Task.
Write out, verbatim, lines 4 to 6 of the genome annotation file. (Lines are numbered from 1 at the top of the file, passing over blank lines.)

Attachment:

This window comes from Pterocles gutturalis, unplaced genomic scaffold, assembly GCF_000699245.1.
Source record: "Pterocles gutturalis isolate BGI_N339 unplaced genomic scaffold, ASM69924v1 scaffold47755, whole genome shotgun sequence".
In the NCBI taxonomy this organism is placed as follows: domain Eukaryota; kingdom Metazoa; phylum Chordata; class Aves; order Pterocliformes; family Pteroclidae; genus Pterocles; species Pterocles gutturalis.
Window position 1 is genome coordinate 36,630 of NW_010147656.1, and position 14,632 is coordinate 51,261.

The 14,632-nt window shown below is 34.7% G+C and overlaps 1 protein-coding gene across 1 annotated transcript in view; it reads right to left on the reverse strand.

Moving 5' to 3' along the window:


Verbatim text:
Window position 1 is genome coordinate 36,630 of NW_010147656.1, and position 14,632 is coordinate 51,261.

The 14,632-nt window shown below is 34.7% G+C and overlaps 1 protein-coding gene across 1 annotated transcript in view; it reads right to left on the reverse strand.

Moving 5' to 3' along the window: